In time, Flynn became a preliminary WCW wrestler in 1998 and 1999. He had a short-lived feud with Ernest "The Cat" Miller and his manager Sonny Onoo after Miller and Onoo attacked Flynn backstage during an interview with Gene Okerlund and cut off his hair. The feud ended when Flynn gained revenge by defeating Miller and Onoo in a handicap match at the Uncensored pay-per-view. Later that year, he unsuccessfully participated in the Junkyard Invitational at Bash at the Beach. In November 1999, Flynn and Juventud Guerrera were arrested for DUI. He then began a feud with mixed martial arts fighter Tank Abbott which Flynn later expressed enthusiasm for. During this time, Flynn's persona emphasized his shootfighting skills including a "shootfight rules" match against The Wall on Thunder.[4] His feud with Abbott culminated at Souled Out 2000 where Abbott defeated him via knock-out in a mere 1:39., Flynn made his final televised appearance on April 17, 2000 episode of WCW Monday Nitro in Eric Bishoff and Vince Russo's office getting berated along with Booker T, Hugh Morrus, Chavo Guerrero Jr, Bam Bam Bigelow, and Lash LeRoux.

New Japan Pro Wrestling (1998)[edit]

In November and December 1998, Flynn returned to Japan, where he wrestled for New Japan Pro Wrestling (NJPW). Flynn formed a tag team with Dave Finlay, with whom he competed in the annual Super Grade Tag League, a round robin tag team tournament. The tournament was won by Keiji Mutoh and Satoshi Kojima.[3]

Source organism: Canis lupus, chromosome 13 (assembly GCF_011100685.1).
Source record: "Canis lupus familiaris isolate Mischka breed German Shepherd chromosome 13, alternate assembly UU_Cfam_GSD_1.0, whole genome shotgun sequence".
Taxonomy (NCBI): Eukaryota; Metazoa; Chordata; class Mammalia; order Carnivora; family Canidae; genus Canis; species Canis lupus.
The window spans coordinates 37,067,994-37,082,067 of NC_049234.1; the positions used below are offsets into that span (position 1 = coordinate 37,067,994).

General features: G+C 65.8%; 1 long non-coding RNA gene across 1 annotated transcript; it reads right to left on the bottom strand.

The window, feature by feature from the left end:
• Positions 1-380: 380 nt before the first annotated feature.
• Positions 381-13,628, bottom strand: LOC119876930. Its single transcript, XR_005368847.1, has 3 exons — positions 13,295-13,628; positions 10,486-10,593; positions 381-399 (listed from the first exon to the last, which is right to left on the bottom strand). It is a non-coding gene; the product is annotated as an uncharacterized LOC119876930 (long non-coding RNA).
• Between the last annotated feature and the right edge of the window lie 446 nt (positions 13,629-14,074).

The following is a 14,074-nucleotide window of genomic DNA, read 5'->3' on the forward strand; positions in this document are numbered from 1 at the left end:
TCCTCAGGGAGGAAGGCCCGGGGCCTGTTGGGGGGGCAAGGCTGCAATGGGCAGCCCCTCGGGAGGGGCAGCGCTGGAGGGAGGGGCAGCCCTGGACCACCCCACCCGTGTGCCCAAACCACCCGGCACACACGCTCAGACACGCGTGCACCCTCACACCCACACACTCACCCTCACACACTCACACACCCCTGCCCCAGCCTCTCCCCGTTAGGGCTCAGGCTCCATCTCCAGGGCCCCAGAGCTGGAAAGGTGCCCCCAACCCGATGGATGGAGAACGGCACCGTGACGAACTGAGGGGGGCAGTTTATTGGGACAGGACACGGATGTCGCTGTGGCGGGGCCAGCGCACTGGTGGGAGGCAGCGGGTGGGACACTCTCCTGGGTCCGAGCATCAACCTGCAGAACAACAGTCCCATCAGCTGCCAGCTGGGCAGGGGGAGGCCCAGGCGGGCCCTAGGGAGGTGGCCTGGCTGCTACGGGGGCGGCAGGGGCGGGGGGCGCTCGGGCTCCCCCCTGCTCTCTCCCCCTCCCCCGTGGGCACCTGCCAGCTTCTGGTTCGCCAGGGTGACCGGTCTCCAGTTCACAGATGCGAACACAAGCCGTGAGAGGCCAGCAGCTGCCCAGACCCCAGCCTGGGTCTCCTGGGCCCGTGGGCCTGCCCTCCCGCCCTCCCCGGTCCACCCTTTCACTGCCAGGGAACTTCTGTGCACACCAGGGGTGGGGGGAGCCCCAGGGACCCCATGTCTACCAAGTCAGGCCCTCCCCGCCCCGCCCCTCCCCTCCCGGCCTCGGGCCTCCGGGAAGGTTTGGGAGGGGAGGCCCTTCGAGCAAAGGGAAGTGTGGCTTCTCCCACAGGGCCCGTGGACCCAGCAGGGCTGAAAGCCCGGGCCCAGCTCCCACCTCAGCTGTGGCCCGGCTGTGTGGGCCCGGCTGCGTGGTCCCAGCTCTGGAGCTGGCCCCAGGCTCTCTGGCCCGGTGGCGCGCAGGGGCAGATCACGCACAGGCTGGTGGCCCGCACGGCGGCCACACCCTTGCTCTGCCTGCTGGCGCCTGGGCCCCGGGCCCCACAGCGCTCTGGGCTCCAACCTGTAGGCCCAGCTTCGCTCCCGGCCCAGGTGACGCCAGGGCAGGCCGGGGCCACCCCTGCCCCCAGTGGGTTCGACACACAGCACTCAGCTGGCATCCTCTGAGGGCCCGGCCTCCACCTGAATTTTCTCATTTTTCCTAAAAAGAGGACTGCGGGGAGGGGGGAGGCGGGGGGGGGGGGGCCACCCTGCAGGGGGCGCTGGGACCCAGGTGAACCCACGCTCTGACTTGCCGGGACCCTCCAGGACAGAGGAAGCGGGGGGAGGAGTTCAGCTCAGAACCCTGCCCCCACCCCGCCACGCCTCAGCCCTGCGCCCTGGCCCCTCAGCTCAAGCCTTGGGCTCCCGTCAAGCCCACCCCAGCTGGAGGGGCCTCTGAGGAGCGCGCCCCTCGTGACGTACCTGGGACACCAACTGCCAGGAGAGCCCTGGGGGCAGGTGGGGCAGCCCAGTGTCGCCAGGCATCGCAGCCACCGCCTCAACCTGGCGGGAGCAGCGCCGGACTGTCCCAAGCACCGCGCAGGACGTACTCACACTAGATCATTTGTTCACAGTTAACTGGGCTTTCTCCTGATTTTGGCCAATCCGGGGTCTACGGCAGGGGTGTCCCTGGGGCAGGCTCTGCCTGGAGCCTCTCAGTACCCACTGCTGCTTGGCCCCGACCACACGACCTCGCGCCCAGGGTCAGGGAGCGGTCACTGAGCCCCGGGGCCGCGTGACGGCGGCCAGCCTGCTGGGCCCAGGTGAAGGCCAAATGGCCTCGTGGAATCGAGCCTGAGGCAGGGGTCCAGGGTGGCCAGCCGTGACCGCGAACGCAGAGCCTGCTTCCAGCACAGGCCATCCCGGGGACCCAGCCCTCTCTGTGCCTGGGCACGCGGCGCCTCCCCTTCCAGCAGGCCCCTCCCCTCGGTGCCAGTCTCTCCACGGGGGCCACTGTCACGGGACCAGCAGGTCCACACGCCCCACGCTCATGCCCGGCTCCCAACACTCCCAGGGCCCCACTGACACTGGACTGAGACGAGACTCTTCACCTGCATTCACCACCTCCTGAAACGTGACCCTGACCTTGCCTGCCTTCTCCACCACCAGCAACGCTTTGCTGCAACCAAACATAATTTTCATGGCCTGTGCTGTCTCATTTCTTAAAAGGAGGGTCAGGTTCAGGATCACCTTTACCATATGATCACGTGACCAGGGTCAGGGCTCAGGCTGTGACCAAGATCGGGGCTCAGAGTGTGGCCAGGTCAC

Independent circuit (2000–2001)[edit]

On September 19, 2000 in Tampa, Florida, he also unsuccessfully faced Mike Rapada in a tournament final for the NWA World Heavyweight Championship.[5] He wrestled a tour of Puerto Rico for World Wrestling Council, where he briefly held the WWC Universal Heavyweight Championship in February 2001, before retiring.

Mixed martial arts career[edit]

Jerry Flynn is a legitimate black belt in taekwondo, and he briefly owned and operated his own school of martial arts. Flynn fought mixed martial arts in the WCC (World Combat Championship) losing to Fred Floyd in an alternate bout.

In wrestling[edit]

Mixed martial arts record[edit]

Res. Record Opponent Method Event Date Round Time Location Notes
Loss 0–1 Fred Floyd Submission (choke) WCC 1 - First Strike October 17, 1995 1 3:02 Charlotte, North Carolina, United States Alternate bout

Championships and accomplishments[edit]

  • IWF
    • IWF Heavyweight Championship (1 time)
  • SWA
    • SWA Heavyweight Championship (1 time)


  1. ^ a b c d e f "Jerry Flynn's OWW Profile". Retrieved 2007-07-20. 
  2. ^ Miscellaneous Japanese Events Retrieved on 7-25-09.
  3. ^ a b "Jerry Flynn". Retrieved 2012-12-07. 
  4. ^ WCW Thunder - Thursday, January 6, 2000 (2000). Retrieved on 7-25-09.
  5. ^ "NWA World Heavyweight Championship". Retrieved 2007-11-27. 
  6. ^ a b c d e World Championship Wrestling (1998-03-26). "Jerry Flynn vs Goldberg". WCW Thunder.
  7. ^ Desjardins, Curtis (February 3, 1999). "The Official RSP-W Finishing Moves List". Retrieved 2012-09-15. 
  8. ^ World Championship Wrestling, TNT (1998-01-12). "Jerry Flynn vs Goldberg". WCW Monday Nitro.
  9. ^ Cawthorn, Graham (November 21, 2004). "Graham Cawthorn's This Day in Wrestling History". Wrestling Observer. Retrieved 2012-12-07. 

External links[edit]